But outsourcing digital learning to an organisation often comes with a hefty price tag, which with shrinking budgets, many companies could not afford. So, this left an opening for organisations to utilise the talent marketplace to its full potential and hire digital learning freelancers to work with their existing teams.
The additional benefit of outsourcing digital learning
By hiring digital learning freelancers to work with their internal teams, many organisations across the globe successfully managed to continue learning and development initiatives – or provide additional services – throughout the pandemic. Ultimately servicing business agendas and providing better employee experiences through this turbulent time. But the integration of digital learning freelancers within L&D teams brought with it its own benefits.
Whilst working with freelancers – many of whom have years of experience in digital learning – internal teams were learning by doing. By working closely with their new peers, those L&D professionals who were facing a steep learning curve of their own could quickly upskill and adopt new ways of thinking about digital learning. This enabled organisations to quickly embrace the digital learning revolution – and ensure that it continues long after the pandemic ends.
The changing demand for freelance skills
But the increase in L&D outsourcing isn’t as straightforward as you might expect. In fact, between February 2020 and February 2021, we saw requests for:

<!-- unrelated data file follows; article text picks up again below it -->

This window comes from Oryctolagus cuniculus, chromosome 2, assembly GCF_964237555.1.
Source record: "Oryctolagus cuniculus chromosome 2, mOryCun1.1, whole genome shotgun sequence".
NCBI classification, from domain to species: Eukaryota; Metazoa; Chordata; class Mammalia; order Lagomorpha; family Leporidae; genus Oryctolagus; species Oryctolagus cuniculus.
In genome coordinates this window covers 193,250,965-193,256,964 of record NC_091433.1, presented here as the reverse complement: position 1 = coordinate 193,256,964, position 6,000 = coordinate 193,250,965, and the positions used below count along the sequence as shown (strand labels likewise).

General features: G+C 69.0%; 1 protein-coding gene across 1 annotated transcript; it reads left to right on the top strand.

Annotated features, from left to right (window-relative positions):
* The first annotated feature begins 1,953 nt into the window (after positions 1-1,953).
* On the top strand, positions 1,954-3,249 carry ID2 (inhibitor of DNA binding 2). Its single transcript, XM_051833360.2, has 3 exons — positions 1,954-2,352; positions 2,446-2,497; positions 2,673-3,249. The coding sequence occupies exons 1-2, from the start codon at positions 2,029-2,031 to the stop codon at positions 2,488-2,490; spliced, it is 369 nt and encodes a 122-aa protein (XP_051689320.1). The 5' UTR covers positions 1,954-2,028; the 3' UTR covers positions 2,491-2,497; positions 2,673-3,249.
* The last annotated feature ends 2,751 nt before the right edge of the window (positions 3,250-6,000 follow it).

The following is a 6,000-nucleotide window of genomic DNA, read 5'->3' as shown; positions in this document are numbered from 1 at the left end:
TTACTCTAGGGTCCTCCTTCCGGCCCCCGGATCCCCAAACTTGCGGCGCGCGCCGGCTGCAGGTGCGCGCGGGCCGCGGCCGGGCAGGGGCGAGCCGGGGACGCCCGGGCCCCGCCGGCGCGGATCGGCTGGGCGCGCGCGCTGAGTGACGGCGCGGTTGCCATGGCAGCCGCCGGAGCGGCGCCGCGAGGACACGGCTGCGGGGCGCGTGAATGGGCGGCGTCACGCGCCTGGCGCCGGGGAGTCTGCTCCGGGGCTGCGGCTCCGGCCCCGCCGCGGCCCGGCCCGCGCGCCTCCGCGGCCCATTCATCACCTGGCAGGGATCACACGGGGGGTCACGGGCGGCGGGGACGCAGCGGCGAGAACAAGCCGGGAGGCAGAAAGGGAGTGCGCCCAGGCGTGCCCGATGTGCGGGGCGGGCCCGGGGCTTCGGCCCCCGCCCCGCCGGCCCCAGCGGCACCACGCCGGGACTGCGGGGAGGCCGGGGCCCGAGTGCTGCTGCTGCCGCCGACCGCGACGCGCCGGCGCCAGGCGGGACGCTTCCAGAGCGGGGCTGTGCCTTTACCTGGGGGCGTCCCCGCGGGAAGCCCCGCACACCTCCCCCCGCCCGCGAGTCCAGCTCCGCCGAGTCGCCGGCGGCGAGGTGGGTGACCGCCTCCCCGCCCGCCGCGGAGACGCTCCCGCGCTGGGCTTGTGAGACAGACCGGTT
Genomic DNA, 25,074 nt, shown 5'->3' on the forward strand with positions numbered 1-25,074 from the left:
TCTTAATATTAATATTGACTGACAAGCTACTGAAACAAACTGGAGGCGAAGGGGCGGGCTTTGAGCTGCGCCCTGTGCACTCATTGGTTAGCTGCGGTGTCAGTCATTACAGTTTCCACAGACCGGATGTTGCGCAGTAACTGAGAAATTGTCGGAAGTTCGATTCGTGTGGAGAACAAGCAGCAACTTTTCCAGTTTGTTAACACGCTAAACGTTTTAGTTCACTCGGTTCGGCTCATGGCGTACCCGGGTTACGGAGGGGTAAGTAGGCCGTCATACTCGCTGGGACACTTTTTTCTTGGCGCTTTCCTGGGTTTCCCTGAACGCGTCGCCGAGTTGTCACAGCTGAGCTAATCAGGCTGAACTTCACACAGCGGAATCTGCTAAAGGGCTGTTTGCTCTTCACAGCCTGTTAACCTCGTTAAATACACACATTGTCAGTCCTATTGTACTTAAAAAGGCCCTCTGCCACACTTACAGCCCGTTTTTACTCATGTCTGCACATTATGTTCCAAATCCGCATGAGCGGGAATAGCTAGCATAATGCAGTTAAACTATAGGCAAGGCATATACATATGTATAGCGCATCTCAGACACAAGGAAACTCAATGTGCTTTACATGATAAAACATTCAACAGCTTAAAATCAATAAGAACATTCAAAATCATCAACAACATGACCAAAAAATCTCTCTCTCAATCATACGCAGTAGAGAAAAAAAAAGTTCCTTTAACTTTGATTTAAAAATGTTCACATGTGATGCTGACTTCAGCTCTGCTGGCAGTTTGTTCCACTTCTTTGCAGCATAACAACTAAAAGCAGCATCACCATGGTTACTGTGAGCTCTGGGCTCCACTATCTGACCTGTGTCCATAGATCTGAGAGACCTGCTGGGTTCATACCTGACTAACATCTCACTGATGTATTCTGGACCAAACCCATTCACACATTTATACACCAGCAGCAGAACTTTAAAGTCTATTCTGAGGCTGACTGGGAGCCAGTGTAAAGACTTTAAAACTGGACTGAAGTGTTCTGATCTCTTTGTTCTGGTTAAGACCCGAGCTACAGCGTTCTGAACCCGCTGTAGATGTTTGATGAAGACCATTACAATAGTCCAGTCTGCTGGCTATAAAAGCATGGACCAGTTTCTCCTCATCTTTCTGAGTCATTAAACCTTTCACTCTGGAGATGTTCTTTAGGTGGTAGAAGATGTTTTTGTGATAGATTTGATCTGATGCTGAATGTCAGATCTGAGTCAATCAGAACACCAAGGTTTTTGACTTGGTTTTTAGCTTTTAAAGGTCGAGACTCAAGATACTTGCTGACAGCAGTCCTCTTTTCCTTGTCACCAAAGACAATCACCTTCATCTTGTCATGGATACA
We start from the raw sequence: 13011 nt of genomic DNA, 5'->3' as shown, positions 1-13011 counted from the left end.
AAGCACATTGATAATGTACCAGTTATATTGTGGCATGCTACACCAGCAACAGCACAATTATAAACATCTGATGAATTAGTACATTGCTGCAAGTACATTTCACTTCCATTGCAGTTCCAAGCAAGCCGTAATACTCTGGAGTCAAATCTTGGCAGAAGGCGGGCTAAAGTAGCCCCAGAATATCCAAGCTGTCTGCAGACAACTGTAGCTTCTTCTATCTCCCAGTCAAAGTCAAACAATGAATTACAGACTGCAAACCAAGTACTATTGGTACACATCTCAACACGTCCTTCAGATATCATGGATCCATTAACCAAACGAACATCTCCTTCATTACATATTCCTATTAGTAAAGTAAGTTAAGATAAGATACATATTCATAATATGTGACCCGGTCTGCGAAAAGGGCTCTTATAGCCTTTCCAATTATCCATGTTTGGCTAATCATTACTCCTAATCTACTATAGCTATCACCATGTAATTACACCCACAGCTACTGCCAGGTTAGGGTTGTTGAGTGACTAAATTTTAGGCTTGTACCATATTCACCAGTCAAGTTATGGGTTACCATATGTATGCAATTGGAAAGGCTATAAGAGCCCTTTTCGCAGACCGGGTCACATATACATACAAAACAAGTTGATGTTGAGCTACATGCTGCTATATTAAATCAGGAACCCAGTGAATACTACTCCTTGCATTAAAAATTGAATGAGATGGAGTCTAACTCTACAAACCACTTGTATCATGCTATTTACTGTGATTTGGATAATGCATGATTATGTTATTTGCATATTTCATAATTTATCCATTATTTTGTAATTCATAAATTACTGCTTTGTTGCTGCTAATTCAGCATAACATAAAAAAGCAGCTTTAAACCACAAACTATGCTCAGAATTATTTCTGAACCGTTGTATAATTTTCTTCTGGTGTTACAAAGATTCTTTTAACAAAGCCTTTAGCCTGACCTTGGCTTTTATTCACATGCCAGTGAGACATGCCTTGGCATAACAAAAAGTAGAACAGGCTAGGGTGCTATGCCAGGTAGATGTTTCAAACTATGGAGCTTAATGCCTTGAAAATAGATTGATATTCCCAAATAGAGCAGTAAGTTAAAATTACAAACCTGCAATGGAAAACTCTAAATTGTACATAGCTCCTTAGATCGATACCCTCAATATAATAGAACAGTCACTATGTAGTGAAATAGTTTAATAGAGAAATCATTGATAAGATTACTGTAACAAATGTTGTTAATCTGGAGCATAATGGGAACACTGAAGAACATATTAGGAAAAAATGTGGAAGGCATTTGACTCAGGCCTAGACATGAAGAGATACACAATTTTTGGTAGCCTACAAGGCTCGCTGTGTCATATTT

- eLearning developers stay the same
- Instructional designers decrease by 27%
- LMS administrators decrease by more than 75%
With demand for these ‘traditional’ digital learning skills falling, you might be wondering how there has been an increase in utilisation of L&D freelancers. And the truth is, the demand has been for a wide variety of skills – some of which L&D may not have considered before now. In fact between February 2020 and February 2021 we saw an increase in requests for:
- Graphic designers (up 25%)
- Project Managers (up 233%)
- Quality Assurance (up 300%)
- Marketing skills (up 400%)
- Learning Consultants (up 400%)
- Learning Experience Designers (who didn’t make the list in 2020!)
And this increase is a true reflection of the industry pivoting and adapting to the environment we’ve found ourselves in during the Covid-19 pandemic. Organisations realise it’s time to make more of their learning offering, and for that reason, L&D freelancers need to adopt new skills to meet evolving business needs.
L&D won’t return to their old ways
The huge acceleration in adoption of L&D freelancers is undoubtedly thanks to the pandemic, but that doesn’t mean that when the pandemic is over things will return to normal. In fact, a Fosway survey shows that only 5% of L&D professionals think their practices will return to how they were before the pandemic.
Here at Jam Pan we truly believe that the use of digital learning will continue to expand globally, and we know the community of incredibly talented freelancers will play a crucial part in driving this change. But this is only the beginning of L&D’s digital revolution, and we can’t wait to see what the future holds for digital learning and L&D outsourcing.
*February 2020 – February 2021